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Adding a remote repository using git CLI


This Gemstone illustrates how to add a specific remote repository to an existing local clone of a FOSS project using the Git command-line interface. We'll use the repository of the Rocky Linux documentation project as our example FOSS project - https://github.com/rocky-linux/documentation.git


  • A GitHub account.
  • git installed on your system.
  • A local clone of a FOSS project repository.


  1. Open a terminal and change your working directory to the folder containing your local clone of the project. For example if you cloned the github repo to ~/path/to/your/rl-documentation-clone, type

    cd ~/path/to/your/rl-documentation-clone
  2. Before making any changes, list the remotes you have configured. Type:

git remote -vv

If this is a freshly cloned repo, you will likely see a lone remote named origin in your output.

  1. Add the Rocky Linux Documentation Repository (https://github.com/rocky-linux/documentation.git) as a new remote to your local repository. Here, we'll assign upstream as the name for this particular remote. Type:

    git remote add upstream https://github.com/rocky-linux/documentation.git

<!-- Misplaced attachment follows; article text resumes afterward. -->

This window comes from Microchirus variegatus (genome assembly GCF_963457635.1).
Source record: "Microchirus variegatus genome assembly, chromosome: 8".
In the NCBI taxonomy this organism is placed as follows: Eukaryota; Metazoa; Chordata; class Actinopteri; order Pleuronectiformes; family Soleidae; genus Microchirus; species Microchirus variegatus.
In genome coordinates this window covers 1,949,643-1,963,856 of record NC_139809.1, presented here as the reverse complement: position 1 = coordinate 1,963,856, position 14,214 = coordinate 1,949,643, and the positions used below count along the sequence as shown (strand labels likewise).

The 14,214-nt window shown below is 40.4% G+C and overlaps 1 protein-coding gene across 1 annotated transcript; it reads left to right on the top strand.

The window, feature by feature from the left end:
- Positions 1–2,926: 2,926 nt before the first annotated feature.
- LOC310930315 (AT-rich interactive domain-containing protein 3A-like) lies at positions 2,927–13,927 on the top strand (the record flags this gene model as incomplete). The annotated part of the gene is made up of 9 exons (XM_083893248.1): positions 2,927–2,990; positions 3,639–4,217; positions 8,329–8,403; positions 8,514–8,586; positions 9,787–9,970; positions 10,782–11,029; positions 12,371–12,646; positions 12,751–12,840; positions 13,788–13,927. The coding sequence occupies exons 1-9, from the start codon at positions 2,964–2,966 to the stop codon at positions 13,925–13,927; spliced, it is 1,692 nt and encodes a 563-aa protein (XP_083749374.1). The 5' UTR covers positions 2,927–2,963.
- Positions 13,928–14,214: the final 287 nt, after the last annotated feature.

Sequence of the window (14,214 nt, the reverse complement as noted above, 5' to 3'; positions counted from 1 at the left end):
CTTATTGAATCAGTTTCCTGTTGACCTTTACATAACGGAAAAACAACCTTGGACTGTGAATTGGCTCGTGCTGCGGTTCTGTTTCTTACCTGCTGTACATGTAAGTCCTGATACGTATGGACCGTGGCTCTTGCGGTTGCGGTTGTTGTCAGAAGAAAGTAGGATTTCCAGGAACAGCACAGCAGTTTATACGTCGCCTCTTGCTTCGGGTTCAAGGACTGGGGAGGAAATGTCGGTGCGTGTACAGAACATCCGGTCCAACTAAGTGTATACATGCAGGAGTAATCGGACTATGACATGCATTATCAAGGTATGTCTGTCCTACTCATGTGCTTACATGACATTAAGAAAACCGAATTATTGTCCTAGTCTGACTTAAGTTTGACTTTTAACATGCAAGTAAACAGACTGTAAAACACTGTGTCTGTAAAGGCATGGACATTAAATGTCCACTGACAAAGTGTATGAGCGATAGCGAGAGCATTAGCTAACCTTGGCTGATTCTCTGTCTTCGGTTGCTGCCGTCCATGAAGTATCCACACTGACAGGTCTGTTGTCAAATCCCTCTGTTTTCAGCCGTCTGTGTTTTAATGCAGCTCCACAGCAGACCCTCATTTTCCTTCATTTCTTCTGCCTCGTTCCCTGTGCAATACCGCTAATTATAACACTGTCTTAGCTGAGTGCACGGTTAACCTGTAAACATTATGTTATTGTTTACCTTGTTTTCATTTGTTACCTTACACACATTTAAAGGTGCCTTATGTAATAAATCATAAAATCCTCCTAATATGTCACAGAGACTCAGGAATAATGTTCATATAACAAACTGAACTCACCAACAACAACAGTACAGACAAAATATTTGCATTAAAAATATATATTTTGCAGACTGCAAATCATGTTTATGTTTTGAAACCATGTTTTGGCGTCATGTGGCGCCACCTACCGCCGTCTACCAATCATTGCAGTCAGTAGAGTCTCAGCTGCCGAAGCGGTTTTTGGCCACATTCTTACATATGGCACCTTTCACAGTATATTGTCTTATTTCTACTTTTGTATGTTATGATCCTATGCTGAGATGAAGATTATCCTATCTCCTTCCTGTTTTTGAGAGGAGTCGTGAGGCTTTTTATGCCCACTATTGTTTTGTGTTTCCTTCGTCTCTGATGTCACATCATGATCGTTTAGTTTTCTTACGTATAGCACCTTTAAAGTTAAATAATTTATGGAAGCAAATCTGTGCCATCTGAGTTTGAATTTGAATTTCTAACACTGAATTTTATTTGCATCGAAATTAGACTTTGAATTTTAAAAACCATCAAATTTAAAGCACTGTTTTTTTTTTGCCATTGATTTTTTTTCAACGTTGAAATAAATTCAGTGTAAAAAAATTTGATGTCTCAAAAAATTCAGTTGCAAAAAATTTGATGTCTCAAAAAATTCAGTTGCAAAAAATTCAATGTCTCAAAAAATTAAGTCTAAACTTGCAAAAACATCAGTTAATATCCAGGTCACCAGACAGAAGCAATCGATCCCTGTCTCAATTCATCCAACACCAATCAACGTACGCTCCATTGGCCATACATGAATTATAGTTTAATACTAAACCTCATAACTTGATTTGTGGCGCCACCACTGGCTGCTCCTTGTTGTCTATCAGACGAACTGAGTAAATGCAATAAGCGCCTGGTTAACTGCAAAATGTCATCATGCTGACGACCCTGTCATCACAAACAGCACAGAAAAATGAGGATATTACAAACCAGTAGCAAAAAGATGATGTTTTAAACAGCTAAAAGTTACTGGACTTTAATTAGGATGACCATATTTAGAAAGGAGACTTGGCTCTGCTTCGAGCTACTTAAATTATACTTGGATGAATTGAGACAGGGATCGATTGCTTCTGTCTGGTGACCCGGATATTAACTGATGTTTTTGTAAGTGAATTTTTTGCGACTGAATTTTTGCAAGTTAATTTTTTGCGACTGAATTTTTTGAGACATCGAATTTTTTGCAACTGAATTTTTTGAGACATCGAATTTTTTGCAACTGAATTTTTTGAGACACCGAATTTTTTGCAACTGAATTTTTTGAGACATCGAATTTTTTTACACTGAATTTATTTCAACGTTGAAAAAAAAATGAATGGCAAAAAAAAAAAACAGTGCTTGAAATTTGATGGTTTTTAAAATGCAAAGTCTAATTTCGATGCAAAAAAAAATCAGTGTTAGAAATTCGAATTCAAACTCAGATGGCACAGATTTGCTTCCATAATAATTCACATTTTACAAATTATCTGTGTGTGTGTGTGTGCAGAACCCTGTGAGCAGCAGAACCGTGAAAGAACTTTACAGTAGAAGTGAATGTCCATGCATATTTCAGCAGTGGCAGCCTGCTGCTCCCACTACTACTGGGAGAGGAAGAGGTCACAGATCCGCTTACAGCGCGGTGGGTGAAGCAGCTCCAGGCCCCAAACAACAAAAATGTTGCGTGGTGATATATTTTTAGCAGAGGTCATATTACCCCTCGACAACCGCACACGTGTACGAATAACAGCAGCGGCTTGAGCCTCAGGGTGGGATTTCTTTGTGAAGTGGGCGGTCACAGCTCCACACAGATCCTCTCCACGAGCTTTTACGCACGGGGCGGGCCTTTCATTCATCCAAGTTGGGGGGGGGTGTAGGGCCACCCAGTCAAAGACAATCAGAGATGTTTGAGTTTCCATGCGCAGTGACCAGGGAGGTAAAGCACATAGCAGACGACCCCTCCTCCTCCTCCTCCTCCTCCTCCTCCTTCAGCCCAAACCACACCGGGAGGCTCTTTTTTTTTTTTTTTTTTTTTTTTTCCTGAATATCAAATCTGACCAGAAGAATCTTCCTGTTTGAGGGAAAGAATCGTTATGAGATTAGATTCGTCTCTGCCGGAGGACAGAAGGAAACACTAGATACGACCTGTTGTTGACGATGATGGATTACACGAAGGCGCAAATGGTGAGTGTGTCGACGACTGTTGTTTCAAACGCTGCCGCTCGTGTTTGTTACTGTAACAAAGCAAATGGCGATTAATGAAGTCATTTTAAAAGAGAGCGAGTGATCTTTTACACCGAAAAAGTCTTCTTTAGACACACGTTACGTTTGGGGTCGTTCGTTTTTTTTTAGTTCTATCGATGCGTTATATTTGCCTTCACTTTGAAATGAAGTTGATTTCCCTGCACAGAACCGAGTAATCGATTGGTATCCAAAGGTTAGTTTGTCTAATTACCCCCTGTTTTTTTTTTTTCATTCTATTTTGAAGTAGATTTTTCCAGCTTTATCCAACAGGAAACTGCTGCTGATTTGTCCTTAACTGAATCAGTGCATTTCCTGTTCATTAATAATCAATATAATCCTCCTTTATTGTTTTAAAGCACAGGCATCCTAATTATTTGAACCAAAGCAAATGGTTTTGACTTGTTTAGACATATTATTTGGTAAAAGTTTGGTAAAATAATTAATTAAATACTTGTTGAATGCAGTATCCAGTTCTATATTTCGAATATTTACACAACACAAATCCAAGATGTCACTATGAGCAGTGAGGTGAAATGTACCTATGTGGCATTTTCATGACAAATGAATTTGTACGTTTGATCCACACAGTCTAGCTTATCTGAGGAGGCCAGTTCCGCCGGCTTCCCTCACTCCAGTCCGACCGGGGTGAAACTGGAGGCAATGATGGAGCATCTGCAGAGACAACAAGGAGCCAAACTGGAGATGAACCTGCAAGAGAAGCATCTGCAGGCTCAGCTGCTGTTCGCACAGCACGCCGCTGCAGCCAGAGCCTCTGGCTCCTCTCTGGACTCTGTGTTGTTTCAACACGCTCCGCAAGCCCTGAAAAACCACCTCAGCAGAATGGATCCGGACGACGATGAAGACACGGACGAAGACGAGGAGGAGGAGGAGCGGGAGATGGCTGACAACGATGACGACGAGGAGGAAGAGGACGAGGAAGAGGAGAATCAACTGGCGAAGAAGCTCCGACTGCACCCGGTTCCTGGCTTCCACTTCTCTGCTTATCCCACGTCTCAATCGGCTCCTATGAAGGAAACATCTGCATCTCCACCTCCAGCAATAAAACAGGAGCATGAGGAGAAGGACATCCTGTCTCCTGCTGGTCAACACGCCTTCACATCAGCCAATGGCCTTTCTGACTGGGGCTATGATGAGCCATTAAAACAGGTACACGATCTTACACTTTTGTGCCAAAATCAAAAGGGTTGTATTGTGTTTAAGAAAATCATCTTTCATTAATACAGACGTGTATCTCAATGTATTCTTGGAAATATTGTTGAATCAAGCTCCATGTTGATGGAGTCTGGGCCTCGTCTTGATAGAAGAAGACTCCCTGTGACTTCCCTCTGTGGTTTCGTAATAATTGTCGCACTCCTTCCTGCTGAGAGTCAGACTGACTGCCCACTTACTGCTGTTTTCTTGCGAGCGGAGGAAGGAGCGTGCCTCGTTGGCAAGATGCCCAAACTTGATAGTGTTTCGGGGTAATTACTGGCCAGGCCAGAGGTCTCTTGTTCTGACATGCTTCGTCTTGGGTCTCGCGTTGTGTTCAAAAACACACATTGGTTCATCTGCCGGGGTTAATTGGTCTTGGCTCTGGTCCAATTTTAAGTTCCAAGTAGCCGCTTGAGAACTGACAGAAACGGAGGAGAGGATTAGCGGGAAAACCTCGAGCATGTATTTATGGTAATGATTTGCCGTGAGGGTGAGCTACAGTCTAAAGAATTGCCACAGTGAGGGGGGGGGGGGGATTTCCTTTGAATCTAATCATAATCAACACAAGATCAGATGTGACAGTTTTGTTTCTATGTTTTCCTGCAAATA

2. To further emphasize that the names assigned to remote repositories are arbitrary, create another remote named rocky-docs that points to the same repo by running:

git remote add rocky-docs https://github.com/rocky-linux/documentation.git
  1. Confirm that the new remote repository has been added successfully:

    git remote -v

    You should see upstream listed along with its URL.

  2. Optionally, before you start making any changes to your local repo, you can fetch data from the Newly Added Remote. Fetch branches and commits from the newly added remote by running:

    git fetch upstream

Additional Notes

  • Origin: This is the default name Git gives to the remote repository from which you cloned. It's like a nickname for the repository URL. When you clone a repository, this remote repository is automatically set as "origin" in your local Git configuration. The name is arbitrary but conventional.

  • Upstream: This often refers to the original repository when you've forked a project. In open-source projects, if you fork a repository to make changes, the forked repository is your "origin", and the original repository is typically referred to as "upstream". The name is arbitrary but conventional.

This subtle distinction between the uses/assignment of origin and remote is crucial for contributing to the original project through pull requests.


The git CLI utility makes it easy to use a descriptive name and add a specific remote repository to a local clone of a FOSS project. This allows you to sync with and contribute to various repositories effectively.

Author: Wale Soyinka

Contributors: Ganna Zhyrnova